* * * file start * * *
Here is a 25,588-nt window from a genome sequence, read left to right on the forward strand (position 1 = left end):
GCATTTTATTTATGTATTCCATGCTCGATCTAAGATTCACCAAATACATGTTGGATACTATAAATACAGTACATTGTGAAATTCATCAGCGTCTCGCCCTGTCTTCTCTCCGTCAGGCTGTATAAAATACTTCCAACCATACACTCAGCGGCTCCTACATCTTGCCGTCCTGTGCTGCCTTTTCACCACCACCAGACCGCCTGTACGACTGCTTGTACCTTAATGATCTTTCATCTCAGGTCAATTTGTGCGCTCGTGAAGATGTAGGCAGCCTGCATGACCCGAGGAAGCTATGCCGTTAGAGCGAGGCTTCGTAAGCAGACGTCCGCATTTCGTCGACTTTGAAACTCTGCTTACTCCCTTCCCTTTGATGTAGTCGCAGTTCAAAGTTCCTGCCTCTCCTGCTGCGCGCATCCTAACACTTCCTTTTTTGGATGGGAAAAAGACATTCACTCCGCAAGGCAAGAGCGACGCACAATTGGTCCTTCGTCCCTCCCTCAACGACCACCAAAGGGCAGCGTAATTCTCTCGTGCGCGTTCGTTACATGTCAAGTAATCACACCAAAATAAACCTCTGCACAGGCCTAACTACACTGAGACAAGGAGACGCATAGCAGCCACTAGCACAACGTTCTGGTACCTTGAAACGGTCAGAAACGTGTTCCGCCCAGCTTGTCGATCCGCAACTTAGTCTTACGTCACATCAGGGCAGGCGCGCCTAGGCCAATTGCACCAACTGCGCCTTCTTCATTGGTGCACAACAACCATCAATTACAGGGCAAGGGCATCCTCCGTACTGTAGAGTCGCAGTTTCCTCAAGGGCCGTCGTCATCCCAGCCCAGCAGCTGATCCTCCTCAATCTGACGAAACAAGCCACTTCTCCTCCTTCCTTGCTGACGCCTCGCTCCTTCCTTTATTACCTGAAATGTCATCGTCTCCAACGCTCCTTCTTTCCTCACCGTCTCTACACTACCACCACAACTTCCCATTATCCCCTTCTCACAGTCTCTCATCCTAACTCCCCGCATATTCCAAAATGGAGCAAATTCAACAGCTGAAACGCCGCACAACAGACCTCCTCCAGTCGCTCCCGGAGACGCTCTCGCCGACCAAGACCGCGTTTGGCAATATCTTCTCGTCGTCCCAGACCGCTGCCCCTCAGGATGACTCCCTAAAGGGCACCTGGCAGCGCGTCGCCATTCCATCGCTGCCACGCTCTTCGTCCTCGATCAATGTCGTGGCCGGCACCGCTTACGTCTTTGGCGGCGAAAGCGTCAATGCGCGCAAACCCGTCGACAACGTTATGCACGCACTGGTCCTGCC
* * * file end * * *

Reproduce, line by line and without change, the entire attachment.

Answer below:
Here is a 25,588-nt window from a genome sequence, read left to right on the forward strand (position 1 = left end):
GCATTTTATTTATGTATTCCATGCTCGATCTAAGATTCACCAAATACATGTTGGATACTATAAATACAGTACATTGTGAAATTCATCAGCGTCTCGCCCTGTCTTCTCTCCGTCAGGCTGTATAAAATACTTCCAACCATACACTCAGCGGCTCCTACATCTTGCCGTCCTGTGCTGCCTTTTCACCACCACCAGACCGCCTGTACGACTGCTTGTACCTTAATGATCTTTCATCTCAGGTCAATTTGTGCGCTCGTGAAGATGTAGGCAGCCTGCATGACCCGAGGAAGCTATGCCGTTAGAGCGAGGCTTCGTAAGCAGACGTCCGCATTTCGTCGACTTTGAAACTCTGCTTACTCCCTTCCCTTTGATGTAGTCGCAGTTCAAAGTTCCTGCCTCTCCTGCTGCGCGCATCCTAACACTTCCTTTTTTGGATGGGAAAAAGACATTCACTCCGCAAGGCAAGAGCGACGCACAATTGGTCCTTCGTCCCTCCCTCAACGACCACCAAAGGGCAGCGTAATTCTCTCGTGCGCGTTCGTTACATGTCAAGTAATCACACCAAAATAAACCTCTGCACAGGCCTAACTACACTGAGACAAGGAGACGCATAGCAGCCACTAGCACAACGTTCTGGTACCTTGAAACGGTCAGAAACGTGTTCCGCCCAGCTTGTCGATCCGCAACTTAGTCTTACGTCACATCAGGGCAGGCGCGCCTAGGCCAATTGCACCAACTGCGCCTTCTTCATTGGTGCACAACAACCATCAATTACAGGGCAAGGGCATCCTCCGTACTGTAGAGTCGCAGTTTCCTCAAGGGCCGTCGTCATCCCAGCCCAGCAGCTGATCCTCCTCAATCTGACGAAACAAGCCACTTCTCCTCCTTCCTTGCTGACGCCTCGCTCCTTCCTTTATTACCTGAAATGTCATCGTCTCCAACGCTCCTTCTTTCCTCACCGTCTCTACACTACCACCACAACTTCCCATTATCCCCTTCTCACAGTCTCTCATCCTAACTCCCCGCATATTCCAAAATGGAGCAAATTCAACAGCTGAAACGCCGCACAACAGACCTCCTCCAGTCGCTCCCGGAGACGCTCTCGCCGACCAAGACCGCGTTTGGCAATATCTTCTCGTCGTCCCAGACCGCTGCCCCTCAGGATGACTCCCTAAAGGGCACCTGGCAGCGCGTCGCCATTCCATCGCTGCCACGCTCTTCGTCCTCGATCAATGTCGTGGCCGGCACCGCTTACGTCTTTGGCGGCGAAAGCGTCAATGCGCGCAAACCCGTCGACAACGTTATGCACGCACTGGTCCTGCC